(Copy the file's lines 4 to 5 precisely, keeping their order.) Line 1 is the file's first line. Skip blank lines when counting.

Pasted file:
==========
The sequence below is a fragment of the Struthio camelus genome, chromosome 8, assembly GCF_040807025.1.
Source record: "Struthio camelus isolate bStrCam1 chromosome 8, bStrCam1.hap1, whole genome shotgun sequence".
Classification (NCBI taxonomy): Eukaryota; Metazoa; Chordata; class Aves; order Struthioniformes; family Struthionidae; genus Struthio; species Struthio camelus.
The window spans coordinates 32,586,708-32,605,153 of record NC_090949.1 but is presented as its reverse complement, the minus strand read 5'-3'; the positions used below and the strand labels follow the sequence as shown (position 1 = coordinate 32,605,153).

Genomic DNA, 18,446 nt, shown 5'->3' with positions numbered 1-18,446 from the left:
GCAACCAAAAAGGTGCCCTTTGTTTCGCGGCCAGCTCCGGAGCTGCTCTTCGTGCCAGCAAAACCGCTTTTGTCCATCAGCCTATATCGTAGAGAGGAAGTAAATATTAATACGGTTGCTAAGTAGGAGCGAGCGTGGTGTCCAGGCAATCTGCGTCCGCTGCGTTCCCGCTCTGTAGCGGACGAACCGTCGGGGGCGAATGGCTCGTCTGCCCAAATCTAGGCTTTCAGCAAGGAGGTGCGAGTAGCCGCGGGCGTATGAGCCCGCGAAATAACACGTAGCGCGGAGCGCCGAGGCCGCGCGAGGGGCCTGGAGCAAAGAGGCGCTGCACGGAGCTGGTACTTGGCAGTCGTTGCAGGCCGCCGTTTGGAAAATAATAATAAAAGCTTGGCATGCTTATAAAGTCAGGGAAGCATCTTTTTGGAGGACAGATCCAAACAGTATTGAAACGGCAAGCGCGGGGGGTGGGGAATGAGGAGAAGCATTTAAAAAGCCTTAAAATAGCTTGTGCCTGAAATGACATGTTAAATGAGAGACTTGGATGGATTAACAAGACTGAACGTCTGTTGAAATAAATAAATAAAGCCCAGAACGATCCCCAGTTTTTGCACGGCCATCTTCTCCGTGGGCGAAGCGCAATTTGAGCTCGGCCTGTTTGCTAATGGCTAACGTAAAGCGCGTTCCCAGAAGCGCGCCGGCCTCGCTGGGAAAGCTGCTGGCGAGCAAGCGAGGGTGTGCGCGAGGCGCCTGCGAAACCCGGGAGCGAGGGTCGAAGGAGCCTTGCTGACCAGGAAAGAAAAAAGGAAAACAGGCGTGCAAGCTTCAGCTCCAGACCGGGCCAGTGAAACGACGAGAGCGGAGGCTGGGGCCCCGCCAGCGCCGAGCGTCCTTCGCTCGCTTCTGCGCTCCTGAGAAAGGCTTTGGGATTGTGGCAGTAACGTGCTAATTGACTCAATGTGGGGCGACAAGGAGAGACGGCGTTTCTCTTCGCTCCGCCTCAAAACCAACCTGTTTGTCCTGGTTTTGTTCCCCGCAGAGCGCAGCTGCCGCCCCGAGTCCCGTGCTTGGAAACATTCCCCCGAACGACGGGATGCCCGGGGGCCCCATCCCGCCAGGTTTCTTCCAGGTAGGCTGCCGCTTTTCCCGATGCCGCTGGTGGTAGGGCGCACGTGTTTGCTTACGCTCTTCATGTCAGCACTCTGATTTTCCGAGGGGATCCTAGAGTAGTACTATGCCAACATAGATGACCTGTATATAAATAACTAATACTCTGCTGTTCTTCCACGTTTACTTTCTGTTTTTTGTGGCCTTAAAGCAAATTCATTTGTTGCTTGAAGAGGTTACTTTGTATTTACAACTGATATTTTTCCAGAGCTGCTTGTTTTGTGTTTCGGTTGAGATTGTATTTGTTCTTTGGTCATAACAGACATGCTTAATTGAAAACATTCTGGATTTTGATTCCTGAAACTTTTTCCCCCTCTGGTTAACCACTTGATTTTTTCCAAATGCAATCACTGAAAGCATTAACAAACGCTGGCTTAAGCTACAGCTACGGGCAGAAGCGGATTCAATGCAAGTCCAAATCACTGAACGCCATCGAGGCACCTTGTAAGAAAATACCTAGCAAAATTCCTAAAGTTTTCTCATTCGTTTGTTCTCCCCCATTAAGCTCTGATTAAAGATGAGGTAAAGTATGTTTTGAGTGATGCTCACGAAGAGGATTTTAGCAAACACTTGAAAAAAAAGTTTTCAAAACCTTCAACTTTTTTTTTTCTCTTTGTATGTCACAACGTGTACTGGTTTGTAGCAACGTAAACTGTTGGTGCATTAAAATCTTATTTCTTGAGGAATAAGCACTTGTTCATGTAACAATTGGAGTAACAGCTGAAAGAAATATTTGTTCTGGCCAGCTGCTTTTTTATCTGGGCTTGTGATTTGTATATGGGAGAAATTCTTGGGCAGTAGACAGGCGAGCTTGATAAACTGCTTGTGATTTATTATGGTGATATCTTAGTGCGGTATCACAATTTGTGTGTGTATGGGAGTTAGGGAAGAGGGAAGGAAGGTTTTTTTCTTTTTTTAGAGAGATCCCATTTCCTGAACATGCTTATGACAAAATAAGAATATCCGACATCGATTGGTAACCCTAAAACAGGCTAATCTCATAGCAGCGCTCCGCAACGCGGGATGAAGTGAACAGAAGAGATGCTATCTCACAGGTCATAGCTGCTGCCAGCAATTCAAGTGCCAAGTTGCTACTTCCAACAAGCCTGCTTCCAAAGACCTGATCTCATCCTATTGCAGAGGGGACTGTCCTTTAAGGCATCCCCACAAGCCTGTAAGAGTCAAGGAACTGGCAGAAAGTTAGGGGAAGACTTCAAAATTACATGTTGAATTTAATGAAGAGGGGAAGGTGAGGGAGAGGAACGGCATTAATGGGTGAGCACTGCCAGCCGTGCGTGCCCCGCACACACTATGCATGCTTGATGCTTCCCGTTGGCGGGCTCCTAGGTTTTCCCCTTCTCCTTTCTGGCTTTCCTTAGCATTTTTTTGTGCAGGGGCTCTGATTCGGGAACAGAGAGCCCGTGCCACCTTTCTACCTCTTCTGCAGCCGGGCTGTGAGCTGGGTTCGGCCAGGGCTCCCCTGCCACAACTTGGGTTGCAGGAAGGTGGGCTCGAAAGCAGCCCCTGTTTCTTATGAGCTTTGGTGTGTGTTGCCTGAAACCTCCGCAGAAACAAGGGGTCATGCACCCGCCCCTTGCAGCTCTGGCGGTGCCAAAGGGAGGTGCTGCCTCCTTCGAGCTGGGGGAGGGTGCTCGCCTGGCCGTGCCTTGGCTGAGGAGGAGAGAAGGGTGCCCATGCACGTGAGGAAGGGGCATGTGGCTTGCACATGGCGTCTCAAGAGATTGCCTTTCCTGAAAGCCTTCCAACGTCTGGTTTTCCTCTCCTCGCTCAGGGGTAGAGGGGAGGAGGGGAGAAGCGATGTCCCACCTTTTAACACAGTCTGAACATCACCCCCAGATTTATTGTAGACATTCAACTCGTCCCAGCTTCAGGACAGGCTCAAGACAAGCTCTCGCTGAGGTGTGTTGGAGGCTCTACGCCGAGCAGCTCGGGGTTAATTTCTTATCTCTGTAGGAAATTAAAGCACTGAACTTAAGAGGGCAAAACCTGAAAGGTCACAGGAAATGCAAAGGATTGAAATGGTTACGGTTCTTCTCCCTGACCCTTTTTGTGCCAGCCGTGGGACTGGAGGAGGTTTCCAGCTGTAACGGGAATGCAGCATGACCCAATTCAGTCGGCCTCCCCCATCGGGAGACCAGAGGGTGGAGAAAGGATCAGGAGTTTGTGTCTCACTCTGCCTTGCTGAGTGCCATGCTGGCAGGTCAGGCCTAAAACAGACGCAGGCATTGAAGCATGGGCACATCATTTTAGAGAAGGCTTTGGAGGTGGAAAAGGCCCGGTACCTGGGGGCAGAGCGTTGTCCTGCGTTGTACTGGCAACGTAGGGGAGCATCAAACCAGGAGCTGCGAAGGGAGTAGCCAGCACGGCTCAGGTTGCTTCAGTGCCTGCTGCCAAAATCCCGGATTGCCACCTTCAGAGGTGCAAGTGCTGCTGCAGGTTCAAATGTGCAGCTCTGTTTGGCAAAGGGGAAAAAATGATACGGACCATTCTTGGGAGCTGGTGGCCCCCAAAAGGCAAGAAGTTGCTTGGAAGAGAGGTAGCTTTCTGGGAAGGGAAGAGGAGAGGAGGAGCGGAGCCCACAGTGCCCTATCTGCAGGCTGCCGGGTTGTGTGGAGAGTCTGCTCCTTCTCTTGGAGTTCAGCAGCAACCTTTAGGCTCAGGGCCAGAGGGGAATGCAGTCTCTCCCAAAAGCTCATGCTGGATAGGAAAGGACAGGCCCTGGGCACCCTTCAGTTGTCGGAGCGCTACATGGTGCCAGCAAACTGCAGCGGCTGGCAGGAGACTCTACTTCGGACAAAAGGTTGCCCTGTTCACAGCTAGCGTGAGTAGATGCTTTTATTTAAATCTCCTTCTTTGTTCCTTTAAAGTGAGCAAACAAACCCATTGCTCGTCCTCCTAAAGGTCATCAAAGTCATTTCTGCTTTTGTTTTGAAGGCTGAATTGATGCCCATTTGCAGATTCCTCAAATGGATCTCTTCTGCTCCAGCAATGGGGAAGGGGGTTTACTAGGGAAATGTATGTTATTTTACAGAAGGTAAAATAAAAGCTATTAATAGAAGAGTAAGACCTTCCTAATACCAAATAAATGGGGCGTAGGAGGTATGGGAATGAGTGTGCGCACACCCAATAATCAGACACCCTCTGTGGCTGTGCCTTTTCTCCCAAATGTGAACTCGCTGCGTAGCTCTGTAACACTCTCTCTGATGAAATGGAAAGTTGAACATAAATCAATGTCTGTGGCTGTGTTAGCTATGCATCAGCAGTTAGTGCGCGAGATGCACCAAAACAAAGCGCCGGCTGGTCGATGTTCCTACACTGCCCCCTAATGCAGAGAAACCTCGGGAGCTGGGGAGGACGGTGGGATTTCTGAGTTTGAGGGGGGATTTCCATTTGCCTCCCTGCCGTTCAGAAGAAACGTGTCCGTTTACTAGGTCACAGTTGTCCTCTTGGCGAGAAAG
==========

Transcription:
The window spans coordinates 32,586,708-32,605,153 of record NC_090949.1 but is presented as its reverse complement, the minus strand read 5'-3'; the positions used below and the strand labels follow the sequence as shown (position 1 = coordinate 32,605,153).

Genomic DNA, 18,446 nt, shown 5'->3' with positions numbered 1-18,446 from the left: